50 years ago, the publication of A. J. Youngson’s The Making of Classical Edinburgh brought to light the neglect of Edinburgh’s Georgian New Town and began a process of conservation which eventually led to the establishment of the Edinburgh New Town Conservation Committee, now known as Edinburgh World Heritage. Classical Edinburgh, the new exhibition at City Art Centre allows for a moment of reflection on how much (and more often, how little) Edinburgh and its New Town have changed over the past 50 years.
The exhibition shows the work of photographer Edwin Smith, whose photographs of Edinburgh first featured in Youngson’s book, alongside that of Colin McLean, who replicates and reinterprets Smith’s work, both in black and white and colour photography, with excellent results.
There is a good sense of cohesion between the work of Smith and McLean and it is easy to match up the photographs which show the same view from each period and fascinating to see the differences in architecture, traffic flow and city layout. At times, it would be of benefit and interest to the viewer to see McLean’s work situated directly alongside Smith’s but the overall layout of the exhibition is clear and the photographs are given the space to be appreciated without ever feeling overcrowded or sparse.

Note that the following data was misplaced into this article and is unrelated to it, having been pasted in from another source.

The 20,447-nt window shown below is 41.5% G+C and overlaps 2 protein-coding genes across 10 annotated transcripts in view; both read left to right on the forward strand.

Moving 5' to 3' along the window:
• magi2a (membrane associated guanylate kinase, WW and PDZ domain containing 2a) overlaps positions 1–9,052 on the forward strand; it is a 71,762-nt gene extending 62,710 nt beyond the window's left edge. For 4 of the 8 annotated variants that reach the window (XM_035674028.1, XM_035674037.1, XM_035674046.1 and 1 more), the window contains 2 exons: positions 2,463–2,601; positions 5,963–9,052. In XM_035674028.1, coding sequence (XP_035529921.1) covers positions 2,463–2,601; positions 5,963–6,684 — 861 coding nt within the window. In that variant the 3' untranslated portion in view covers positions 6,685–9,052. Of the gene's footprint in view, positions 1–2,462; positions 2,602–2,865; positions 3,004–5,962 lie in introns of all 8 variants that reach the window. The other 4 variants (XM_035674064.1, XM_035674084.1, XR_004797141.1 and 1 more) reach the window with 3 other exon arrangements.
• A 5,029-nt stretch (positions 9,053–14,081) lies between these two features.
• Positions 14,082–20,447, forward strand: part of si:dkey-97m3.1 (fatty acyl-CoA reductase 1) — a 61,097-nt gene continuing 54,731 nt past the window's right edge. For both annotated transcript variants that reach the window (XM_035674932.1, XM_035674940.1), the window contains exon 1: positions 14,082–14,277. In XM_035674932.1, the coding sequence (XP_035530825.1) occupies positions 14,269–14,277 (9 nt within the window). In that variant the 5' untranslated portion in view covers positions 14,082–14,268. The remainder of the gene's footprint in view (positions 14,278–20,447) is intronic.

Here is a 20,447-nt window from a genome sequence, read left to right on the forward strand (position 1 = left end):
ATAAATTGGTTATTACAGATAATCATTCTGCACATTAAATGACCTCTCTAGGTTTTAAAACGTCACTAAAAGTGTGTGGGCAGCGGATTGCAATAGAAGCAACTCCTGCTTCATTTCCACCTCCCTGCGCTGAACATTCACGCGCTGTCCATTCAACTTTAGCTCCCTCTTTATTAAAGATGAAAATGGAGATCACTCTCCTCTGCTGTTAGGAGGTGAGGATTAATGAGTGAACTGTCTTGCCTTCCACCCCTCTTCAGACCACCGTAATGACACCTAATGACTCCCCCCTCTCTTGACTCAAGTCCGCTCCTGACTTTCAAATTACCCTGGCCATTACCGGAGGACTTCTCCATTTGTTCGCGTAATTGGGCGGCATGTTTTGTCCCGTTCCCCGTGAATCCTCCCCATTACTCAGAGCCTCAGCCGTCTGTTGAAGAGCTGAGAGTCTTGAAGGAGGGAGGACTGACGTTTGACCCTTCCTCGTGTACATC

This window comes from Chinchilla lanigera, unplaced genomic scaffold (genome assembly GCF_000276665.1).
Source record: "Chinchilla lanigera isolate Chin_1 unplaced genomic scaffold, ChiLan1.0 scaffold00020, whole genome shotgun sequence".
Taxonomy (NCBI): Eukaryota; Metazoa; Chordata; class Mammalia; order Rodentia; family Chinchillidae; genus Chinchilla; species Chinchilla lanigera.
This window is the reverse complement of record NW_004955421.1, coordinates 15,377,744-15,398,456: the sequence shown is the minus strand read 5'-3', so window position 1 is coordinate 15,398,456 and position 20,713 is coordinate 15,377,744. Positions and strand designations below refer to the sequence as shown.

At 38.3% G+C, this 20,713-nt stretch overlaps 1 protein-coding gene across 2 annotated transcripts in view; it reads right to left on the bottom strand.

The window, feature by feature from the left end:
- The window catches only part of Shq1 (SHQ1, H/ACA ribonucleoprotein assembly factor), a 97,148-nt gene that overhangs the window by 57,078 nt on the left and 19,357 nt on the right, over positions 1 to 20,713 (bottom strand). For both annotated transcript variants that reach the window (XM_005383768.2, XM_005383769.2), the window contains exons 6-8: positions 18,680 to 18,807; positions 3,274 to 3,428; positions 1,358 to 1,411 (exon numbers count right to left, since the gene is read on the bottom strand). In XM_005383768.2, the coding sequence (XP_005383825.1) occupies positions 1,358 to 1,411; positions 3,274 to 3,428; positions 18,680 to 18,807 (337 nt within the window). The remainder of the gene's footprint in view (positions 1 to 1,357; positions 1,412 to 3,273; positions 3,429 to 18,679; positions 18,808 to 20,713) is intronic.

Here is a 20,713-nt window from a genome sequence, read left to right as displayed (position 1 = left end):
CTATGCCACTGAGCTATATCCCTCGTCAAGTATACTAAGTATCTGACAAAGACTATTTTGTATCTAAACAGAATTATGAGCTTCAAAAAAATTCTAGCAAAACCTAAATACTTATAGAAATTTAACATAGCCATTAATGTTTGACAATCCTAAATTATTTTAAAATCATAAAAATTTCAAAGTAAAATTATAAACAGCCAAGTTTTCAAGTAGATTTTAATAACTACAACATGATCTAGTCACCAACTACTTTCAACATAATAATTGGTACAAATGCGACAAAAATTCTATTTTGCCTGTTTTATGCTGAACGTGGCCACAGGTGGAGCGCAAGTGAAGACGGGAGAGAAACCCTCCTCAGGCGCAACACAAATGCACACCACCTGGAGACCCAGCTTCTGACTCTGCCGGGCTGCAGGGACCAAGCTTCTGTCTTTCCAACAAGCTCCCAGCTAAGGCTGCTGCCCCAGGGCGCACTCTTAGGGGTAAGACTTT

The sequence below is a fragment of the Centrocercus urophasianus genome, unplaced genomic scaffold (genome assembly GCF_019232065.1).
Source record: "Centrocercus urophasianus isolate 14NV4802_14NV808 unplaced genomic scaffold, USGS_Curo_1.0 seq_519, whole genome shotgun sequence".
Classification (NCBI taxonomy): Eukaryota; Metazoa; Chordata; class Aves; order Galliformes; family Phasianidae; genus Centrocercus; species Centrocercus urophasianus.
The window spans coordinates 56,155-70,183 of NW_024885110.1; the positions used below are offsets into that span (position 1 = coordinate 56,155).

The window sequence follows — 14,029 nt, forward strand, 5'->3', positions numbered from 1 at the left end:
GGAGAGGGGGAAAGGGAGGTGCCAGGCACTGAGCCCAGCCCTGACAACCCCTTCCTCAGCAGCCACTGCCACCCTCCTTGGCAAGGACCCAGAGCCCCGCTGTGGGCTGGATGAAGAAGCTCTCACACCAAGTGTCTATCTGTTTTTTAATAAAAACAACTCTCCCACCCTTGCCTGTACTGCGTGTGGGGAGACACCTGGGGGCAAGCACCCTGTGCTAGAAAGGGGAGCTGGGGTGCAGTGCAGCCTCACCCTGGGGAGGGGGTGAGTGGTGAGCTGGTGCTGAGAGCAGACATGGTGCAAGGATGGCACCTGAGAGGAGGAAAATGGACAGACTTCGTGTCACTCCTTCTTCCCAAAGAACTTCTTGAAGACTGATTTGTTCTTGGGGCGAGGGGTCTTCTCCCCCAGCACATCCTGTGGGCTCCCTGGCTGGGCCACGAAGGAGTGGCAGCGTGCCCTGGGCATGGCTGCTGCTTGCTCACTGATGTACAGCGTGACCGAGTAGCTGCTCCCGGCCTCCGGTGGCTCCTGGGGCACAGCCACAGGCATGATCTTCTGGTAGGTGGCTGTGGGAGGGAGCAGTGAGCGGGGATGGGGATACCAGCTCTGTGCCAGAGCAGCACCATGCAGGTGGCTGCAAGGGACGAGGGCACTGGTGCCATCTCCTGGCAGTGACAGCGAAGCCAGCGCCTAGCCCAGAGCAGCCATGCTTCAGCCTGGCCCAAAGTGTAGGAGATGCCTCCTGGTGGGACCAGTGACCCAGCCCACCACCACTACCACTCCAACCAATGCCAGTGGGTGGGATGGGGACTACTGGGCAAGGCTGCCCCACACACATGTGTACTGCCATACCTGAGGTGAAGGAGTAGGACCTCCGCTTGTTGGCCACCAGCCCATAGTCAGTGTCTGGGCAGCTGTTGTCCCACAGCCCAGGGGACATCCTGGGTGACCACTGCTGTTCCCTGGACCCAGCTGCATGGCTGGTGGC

McLean’s work finds a middle ground of distinct separation from Edwin’s photographs without ever straying too far from the clear aim of appreciating and reflecting on the latter’s work. The featuring of people in the images was particularly notable in this regard; both photographers captured the scenes as they found them and very few of the photographs came across as false or staged in this way. Consequently, there is a lovely natural truth to both the old and contemporary photographs, and we get the sense that the people seen in the photographs are as much a part of the city as the architecture surrounding them.
More than anything, this exhibition is a celebration of Edinburgh, in all its grandeur, intricacy and beauty. McLean noted in particular the difference in traffic levels and pollution between the two periods, which can be seen especially well in a photograph taken from Salisbury Crags in the 1950s in which Edinburgh Castle can barely be seen in the distance due to air pollution. Despite being undeniably haunting in beauty, this reminds us of the responsibility of care we have for this wonderfully unique and historic city we have the pleasure to call home.
Classical Edinburgh runs at the City Art Centre until 8 March 2020.